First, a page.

Most major organisations are utilising a cloud provider for most of their infrastructure because of the cost and efficiency benefits. At Flying Donkey we prefer using Microsoft Azure for our Infrastructure as a Service(IaaS) provider on projects unless clients request otherwise. Azure is the second largest cloud platform behind Amazon Web Services and should be familiar to most teams that have been together during the time Microsoft was the dominant technology company. We’re going to discuss topics such:

  • Everything in One Spot
  • Azure DevOps Pipelines
  • Pull Request Process (including the mobile experience)

Everything in One Spot

I can’t stress how important this is. When developing, going back and forth from multiple different tabs or browsers wastes time. Using any cloud solution should make it where you can keep all you dev tools in one tech stack. The code, the servers, the development pipelines, and the technical information(wikis) all in one place makes working easier. To me this is the best part of a service like Azure. If you need more memory, more processing power, or more storage you can change it.

All development assets in one spot

Azure DevOps Pipelines

Azure Pipelines is an Azure DevOps tool that helps us perform continuous integration and continuous delivery for our clients. As long as your code is stored in a version control system and the organisation has an Azure Devops account you can get up to 30 hours a month of pipeline for free. Its really helpful because it:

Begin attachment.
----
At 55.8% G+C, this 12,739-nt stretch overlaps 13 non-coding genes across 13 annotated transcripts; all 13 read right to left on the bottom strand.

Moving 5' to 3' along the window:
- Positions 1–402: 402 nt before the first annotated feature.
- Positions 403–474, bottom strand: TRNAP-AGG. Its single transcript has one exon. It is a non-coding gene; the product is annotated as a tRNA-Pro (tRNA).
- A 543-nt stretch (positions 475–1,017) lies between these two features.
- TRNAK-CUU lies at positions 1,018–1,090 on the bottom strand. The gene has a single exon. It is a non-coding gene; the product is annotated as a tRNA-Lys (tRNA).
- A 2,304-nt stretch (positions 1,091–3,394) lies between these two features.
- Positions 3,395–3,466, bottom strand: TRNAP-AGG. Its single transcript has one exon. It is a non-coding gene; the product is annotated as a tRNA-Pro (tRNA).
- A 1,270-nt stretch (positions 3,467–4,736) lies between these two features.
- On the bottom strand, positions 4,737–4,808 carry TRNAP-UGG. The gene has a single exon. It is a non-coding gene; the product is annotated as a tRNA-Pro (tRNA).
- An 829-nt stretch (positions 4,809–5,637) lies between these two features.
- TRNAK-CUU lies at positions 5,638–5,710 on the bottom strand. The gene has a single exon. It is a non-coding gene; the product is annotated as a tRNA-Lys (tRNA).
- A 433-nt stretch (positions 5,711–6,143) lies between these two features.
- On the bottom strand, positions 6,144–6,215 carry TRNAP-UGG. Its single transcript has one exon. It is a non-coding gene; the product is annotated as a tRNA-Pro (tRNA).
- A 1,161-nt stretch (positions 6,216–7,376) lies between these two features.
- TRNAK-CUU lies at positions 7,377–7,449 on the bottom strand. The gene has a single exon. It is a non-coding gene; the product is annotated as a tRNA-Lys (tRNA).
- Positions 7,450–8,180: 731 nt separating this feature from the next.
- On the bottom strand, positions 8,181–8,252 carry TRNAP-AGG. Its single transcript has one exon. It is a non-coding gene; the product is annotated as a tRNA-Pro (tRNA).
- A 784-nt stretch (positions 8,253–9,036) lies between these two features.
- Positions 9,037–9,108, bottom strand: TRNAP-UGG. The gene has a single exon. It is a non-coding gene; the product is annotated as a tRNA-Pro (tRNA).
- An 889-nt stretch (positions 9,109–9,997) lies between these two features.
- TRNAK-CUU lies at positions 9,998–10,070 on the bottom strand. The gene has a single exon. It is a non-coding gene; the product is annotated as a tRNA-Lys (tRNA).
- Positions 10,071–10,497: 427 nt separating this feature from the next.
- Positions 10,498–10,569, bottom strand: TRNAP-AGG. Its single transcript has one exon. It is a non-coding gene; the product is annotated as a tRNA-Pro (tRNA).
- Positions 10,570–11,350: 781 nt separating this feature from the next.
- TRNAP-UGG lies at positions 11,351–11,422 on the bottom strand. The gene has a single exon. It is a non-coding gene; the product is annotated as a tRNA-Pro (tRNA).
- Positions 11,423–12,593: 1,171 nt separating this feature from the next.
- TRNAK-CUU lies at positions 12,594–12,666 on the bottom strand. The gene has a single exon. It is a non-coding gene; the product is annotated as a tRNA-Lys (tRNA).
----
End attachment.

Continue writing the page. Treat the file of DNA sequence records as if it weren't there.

• Works with any language or platform
  • Deploys to different types of targets at the same time
  • Integrates with Azure deployments
  • Builds on Windows, Linux, or Mac machines
  • Integrates with GitHub
  • Works with open-source projects.
Blast off with pipelines

This is really useful because it works with almost anything you have to do. You can learn more information about it at Azure DevOps Documentation.

Both Amazon and Google offer similar services. AWS uses codecommit, while Google offers Cloud Source Repositories. Both of these work similar to Azure DevOps Pipelines, but each places emphasis on different priorities. Amazon focuses most on how it works with their software, while Google focuses more on how easy it is to collaborate. Azure has more integration functionality and a better user interface making it more intuitive to use.

Azure DevOps Pull Request Process

Pull Requests are best practice for all software development so that a second person can review the development work before deployment. Azure DevOps provides great control during the pull request process. It performs various checks and validations prior to merging. The levels of permissioning make it where it is easy to prevent devs from merging the newly developed software before the checks and validations are performed.

Another great aspect of the code review that we really love is the mobile layout. It is the best I have seen. Given our developers are working remotely and frequently on the go important to us. The mobile layout makes it easy to review code and add comments from anywhere. This helps our Pull Requests to progress more quickly, because whether a dev is at their computer is no longer a road block to our sprint or deployments.

Raise your performance level with pull requests


To summarise, Azure Devops is a great all in one place to store your code, documentation, deploy and review code. We use it as part of wider Azure infrastructure plan for our clients, we use it to keep infrastructure and code in one place

If you are looking to migrate to azure or shift where your code is stored, feel free to reach out!